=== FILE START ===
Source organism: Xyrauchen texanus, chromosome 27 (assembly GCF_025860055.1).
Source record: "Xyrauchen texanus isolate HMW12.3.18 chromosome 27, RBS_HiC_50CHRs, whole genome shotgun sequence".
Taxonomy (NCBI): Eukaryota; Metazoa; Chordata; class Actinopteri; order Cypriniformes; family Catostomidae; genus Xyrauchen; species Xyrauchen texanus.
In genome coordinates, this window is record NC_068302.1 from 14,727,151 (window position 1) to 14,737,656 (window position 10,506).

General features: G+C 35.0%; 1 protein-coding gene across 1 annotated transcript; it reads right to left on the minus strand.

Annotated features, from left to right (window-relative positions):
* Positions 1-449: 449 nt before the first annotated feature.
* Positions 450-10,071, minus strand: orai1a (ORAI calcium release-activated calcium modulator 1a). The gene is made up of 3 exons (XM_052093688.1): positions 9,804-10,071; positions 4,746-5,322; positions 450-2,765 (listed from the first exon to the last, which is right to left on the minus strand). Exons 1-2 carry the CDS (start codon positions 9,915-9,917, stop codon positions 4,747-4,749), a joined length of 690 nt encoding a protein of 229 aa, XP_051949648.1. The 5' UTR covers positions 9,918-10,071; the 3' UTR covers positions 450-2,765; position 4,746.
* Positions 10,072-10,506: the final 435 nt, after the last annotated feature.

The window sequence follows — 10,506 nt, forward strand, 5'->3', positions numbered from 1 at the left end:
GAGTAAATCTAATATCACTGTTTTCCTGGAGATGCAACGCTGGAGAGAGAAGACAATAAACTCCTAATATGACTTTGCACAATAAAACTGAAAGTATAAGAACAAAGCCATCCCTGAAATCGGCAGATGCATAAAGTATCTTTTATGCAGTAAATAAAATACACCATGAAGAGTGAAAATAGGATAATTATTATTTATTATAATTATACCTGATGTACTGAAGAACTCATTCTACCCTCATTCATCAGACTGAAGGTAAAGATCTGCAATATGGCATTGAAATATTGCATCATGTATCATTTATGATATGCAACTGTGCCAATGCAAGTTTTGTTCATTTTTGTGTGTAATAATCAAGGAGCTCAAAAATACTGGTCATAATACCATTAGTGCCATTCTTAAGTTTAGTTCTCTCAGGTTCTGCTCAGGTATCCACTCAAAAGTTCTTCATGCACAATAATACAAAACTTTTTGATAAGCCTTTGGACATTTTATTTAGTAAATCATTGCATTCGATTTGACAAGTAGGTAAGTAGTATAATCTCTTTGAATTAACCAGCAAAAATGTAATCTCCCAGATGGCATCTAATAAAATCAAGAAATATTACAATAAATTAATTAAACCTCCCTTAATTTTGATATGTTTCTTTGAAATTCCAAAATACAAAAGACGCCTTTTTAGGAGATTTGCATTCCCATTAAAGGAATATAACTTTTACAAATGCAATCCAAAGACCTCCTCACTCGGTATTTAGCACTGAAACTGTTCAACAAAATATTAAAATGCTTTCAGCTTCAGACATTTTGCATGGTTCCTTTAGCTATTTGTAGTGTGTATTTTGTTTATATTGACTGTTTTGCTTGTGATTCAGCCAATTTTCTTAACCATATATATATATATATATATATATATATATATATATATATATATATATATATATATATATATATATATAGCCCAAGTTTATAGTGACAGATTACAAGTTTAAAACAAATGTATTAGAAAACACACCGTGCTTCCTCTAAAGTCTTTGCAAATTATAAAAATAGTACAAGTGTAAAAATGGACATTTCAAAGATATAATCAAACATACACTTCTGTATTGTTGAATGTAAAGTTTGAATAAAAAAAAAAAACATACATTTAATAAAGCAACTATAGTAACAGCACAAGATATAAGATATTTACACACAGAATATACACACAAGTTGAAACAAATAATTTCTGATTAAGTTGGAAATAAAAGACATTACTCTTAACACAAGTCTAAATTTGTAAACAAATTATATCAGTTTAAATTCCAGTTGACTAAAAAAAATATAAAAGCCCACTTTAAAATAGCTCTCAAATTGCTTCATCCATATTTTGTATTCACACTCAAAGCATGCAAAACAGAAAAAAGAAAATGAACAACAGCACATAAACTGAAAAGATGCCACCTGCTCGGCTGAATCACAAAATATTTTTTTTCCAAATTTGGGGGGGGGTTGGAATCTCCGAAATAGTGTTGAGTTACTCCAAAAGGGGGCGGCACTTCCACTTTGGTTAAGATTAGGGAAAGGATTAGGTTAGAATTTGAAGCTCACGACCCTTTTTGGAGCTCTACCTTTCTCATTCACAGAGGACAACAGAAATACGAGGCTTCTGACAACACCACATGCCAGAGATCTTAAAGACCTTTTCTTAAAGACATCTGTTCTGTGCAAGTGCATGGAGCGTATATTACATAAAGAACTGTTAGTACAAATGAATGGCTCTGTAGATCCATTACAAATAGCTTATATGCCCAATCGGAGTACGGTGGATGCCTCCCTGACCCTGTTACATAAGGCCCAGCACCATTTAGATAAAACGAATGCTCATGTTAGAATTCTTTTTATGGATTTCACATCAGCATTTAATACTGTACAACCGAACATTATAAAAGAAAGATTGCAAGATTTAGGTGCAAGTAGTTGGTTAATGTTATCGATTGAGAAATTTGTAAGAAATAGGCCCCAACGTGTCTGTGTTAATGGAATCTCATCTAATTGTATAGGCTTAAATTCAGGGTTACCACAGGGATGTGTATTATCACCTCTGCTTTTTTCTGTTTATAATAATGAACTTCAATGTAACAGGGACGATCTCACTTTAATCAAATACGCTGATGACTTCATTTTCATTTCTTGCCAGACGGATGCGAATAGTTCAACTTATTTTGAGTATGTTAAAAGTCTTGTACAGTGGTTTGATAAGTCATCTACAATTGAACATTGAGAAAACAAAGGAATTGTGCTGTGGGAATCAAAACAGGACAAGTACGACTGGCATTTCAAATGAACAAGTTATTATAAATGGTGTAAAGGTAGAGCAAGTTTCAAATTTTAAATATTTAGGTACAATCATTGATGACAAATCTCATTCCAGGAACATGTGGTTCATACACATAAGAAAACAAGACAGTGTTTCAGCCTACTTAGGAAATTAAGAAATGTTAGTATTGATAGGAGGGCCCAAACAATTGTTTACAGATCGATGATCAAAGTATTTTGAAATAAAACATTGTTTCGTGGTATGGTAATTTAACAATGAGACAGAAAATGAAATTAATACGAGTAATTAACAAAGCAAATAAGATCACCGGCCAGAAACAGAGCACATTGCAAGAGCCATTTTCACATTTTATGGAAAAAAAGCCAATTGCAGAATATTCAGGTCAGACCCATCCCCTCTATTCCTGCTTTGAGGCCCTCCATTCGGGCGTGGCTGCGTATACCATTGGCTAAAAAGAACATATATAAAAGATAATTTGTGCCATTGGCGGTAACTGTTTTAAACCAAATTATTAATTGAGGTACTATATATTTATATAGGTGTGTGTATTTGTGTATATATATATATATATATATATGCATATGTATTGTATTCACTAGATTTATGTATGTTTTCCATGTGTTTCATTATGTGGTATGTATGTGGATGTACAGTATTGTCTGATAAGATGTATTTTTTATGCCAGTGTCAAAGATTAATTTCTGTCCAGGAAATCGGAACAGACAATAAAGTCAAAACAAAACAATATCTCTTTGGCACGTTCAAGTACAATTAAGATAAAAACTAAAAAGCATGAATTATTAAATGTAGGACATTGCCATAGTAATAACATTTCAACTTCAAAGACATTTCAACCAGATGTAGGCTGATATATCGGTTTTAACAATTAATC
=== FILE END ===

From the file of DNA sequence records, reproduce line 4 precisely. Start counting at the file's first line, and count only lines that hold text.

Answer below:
In genome coordinates, this window is record NC_068302.1 from 14,727,151 (window position 1) to 14,737,656 (window position 10,506).